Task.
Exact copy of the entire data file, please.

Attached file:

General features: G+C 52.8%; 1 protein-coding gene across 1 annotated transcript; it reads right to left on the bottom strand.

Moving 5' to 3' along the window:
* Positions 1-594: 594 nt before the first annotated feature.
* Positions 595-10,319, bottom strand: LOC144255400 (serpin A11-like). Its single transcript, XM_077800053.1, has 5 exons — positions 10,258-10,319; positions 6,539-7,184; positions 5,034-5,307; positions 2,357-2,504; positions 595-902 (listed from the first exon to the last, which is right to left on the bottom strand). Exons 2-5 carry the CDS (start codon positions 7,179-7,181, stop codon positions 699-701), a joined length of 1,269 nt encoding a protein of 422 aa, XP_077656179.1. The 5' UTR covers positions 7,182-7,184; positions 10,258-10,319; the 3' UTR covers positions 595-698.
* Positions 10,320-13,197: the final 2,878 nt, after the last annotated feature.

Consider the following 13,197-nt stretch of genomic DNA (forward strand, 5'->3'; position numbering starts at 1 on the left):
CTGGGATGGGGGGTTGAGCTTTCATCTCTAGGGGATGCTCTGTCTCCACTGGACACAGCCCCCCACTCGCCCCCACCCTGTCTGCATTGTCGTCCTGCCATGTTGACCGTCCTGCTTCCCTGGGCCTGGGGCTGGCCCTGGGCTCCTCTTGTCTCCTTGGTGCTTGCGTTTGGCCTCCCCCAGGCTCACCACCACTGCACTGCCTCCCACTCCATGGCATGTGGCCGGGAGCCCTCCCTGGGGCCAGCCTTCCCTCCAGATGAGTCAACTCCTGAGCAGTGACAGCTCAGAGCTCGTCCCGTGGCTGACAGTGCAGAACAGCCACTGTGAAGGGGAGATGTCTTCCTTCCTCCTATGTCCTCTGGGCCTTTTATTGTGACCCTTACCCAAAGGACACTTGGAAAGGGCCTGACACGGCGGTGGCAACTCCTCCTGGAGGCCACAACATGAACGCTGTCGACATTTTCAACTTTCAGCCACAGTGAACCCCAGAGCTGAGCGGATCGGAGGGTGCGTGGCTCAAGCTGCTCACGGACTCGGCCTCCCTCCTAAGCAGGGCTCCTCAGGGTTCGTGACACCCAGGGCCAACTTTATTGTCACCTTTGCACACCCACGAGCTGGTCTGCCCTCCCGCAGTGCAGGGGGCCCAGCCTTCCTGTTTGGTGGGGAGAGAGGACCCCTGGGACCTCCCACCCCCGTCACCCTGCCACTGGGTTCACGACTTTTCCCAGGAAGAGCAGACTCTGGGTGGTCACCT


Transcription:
General features: G+C 52.8%; 1 protein-coding gene across 1 annotated transcript; it reads right to left on the bottom strand.

Moving 5' to 3' along the window:
* Positions 1-594: 594 nt before the first annotated feature.
* Positions 595-10,319, bottom strand: LOC144255400 (serpin A11-like). Its single transcript, XM_077800053.1, has 5 exons — positions 10,258-10,319; positions 6,539-7,184; positions 5,034-5,307; positions 2,357-2,504; positions 595-902 (listed from the first exon to the last, which is right to left on the bottom strand). Exons 2-5 carry the CDS (start codon positions 7,179-7,181, stop codon positions 699-701), a joined length of 1,269 nt encoding a protein of 422 aa, XP_077656179.1. The 5' UTR covers positions 7,182-7,184; positions 10,258-10,319; the 3' UTR covers positions 595-698.
* Positions 10,320-13,197: the final 2,878 nt, after the last annotated feature.

Consider the following 13,197-nt stretch of genomic DNA (forward strand, 5'->3'; position numbering starts at 1 on the left):
CTGGGATGGGGGGTTGAGCTTTCATCTCTAGGGGATGCTCTGTCTCCACTGGACACAGCCCCCCACTCGCCCCCACCCTGTCTGCATTGTCGTCCTGCCATGTTGACCGTCCTGCTTCCCTGGGCCTGGGGCTGGCCCTGGGCTCCTCTTGTCTCCTTGGTGCTTGCGTTTGGCCTCCCCCAGGCTCACCACCACTGCACTGCCTCCCACTCCATGGCATGTGGCCGGGAGCCCTCCCTGGGGCCAGCCTTCCCTCCAGATGAGTCAACTCCTGAGCAGTGACAGCTCAGAGCTCGTCCCGTGGCTGACAGTGCAGAACAGCCACTGTGAAGGGGAGATGTCTTCCTTCCTCCTATGTCCTCTGGGCCTTTTATTGTGACCCTTACCCAAAGGACACTTGGAAAGGGCCTGACACGGCGGTGGCAACTCCTCCTGGAGGCCACAACATGAACGCTGTCGACATTTTCAACTTTCAGCCACAGTGAACCCCAGAGCTGAGCGGATCGGAGGGTGCGTGGCTCAAGCTGCTCACGGACTCGGCCTCCCTCCTAAGCAGGGCTCCTCAGGGTTCGTGACACCCAGGGCCAACTTTATTGTCACCTTTGCACACCCACGAGCTGGTCTGCCCTCCCGCAGTGCAGGGGGCCCAGCCTTCCTGTTTGGTGGGGAGAGAGGACCCCTGGGACCTCCCACCCCCGTCACCCTGCCACTGGGTTCACGACTTTTCCCAGGAAGAGCAGACTCTGGGTGGTCACCT